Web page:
Comic book heroes have made various forays into the gaming arena with various levels of success. The idea of bringing a whole stable of super heroes together and allowing players to fight against an equally large stable of villians has a lot of potential, however Marvel: Ultimate Force never quite makes it past being just a platform/dungeon romp game in super heroes' clothing.

Touted as an epic action RPG, it immediately become obvious it owes a lot of it roots to a standard dungeon fantasy game. The opening video sequence has you being called to arms as the flying super hero base ship comes under attack from the forces of evil. There is great super hero action video showing off each of your initial super hero's special abilities. Once complete, you are taken to a an isometric platform playing area where you must fight through the opposing enemy grunts and heroes to complete various tasks.

You can control one super hero at a time, with the balance of your four-man team being under AI control. Combat consists of you madly sweeping, pushing and and bashing with your controller to beat down the health bar of your opponent. You can activate special special moves and abilities while at the same time maneuvering your hero using the nunchuck controller.

Movement is very smooth and responsive. Moving your controller up and down allows you to access ladders and/or jump to new areas. The camera angle smoothly follows you around the play area and we did not find any of the angles awkward or inappropriate for the situation. Once again we were impressed with the Wii as a game console and how intuitive the control system is.

Combat can be quite confusing. The controls are fine and relatively intuitive, however with three computer controlled units also charging about it is sometimes hard to determine your facing or exactly where you are and what target you are beating on. This is largely a product of the amount of other units and some of the effects.

As you progress through the various levels you can pick up opportune weapons such as pipes and drums while collecting coins from defeated enemies and destroyed items can be expended on additional equipment.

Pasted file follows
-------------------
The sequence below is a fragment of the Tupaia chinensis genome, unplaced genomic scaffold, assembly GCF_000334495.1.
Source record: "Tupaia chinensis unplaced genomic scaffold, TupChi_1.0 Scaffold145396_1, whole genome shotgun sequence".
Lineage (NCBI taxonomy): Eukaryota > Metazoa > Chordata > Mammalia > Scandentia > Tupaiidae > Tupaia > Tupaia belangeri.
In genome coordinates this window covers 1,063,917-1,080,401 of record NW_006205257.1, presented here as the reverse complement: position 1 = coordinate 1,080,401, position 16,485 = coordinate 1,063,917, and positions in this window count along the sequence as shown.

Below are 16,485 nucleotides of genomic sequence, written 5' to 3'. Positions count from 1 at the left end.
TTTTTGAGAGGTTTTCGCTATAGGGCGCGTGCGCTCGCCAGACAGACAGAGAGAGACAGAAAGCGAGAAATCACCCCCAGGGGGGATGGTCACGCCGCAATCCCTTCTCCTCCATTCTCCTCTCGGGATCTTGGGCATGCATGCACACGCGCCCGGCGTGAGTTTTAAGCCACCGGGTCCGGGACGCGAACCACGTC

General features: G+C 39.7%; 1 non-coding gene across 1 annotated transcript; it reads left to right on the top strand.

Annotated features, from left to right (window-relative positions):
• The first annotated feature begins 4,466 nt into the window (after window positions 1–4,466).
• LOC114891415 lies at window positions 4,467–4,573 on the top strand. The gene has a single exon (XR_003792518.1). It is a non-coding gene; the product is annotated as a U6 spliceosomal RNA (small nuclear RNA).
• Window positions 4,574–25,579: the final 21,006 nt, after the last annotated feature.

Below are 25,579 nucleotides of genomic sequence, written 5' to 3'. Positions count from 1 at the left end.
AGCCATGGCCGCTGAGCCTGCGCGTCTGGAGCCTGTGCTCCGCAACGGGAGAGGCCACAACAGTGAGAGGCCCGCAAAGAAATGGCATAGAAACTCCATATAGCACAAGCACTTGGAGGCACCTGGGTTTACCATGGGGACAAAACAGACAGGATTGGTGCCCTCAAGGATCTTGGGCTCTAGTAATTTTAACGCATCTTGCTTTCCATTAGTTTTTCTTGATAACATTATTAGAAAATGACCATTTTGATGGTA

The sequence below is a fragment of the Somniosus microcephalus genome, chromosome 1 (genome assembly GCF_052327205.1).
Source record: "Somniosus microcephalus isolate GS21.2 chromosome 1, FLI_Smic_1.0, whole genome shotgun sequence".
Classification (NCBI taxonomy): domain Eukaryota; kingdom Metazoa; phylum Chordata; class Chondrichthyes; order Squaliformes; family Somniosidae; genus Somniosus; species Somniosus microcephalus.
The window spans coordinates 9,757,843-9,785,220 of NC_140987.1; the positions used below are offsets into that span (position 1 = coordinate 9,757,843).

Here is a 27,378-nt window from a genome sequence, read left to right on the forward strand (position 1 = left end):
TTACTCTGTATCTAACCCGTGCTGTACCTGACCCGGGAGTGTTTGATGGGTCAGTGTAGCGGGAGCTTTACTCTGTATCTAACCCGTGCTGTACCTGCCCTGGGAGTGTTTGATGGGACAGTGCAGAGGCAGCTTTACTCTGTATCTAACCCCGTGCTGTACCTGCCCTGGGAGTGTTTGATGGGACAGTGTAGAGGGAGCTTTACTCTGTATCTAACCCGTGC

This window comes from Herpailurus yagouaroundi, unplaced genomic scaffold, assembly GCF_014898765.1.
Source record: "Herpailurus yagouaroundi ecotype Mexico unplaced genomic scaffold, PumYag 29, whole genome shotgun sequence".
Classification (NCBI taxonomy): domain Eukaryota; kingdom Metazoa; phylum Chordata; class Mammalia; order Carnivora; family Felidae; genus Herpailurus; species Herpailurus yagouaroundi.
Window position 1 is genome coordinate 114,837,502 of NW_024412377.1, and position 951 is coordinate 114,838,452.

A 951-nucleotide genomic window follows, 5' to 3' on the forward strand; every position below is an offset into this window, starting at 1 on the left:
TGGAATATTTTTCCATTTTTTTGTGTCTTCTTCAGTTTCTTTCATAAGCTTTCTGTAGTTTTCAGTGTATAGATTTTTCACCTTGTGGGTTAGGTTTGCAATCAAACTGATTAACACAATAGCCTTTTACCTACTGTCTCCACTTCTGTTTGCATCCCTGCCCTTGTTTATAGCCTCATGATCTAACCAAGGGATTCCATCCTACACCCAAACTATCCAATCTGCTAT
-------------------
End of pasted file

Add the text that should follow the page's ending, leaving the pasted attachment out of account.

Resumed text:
The RPG element also comes into play when you level up from killing enemies. Various new abilities can be unlocked that are specific to your particular hero. Progression also unlocks more hero choices with ultimately 20 being available. They are all there, Captain America (may he rest in peace), the Hulk, Spider Man and all the favourites form the Marvel stable.

Heroes can be changed out at various control points through the game and at the same time you can do your upgrading of your existing team. If you happen to lose a hero (what!) you will eventually get a message that they are now rested and again available for duty.

The play area is very linear with very few options to take another course to complete a mission. The game really plays much like a typical D&D dungeon adventure (particularly with the level-up and attribute elements).

There are some minor puzzles to complete that involve finding the right button to push or the correct electronic control gadget that needs to be destroyed. The storyline feels like it is from a comic book, however not a particularly good one at that. The dialogue and some of the plot lines have you cringing at times and we are not sure if this is intentional satire or not.

The opponents, particularly the grunts you face, are not that intelligent (and quite sparse in places) and ultimately the boss encounters are very much scripted events. The boss at the end of the first level will have you stunned, not by its brilliance, but how at odds it feels to the lead up to the point of meeting it.

You are fighting grunts with lasers and going hand to hand with anti heroes in a space craft like setting only to be greeted at the end by a dragon. Not just any dragon, this is a rather poorly executed one that appears to be completely out of place graphically with the rest of the game.

The graphics do not live up to the promise of the opening video sequence, however they do pay homage to its comic book heritage with lots primary colours and effects.

There is a lot of reuse of graphic tiles and objects that makes a lot of the areas feel repetitive and in some areas it's easy to get confused as to where you are. The in game map system is a godsend at these times.

The sounds effects are good, however the inclusion of the traditional comic sound effect bubbles of "thwack", "pow", "sploort" etc. would have been more in keeping with the feel of the game.

All round, this game is a bit of fun and does bring the Marvel universe to life, but its linear play, poor storyline and some less than convincing boss fights let the game down. It has high appeal to Marvel fans but from a pure gaming perspective it does come up short in places.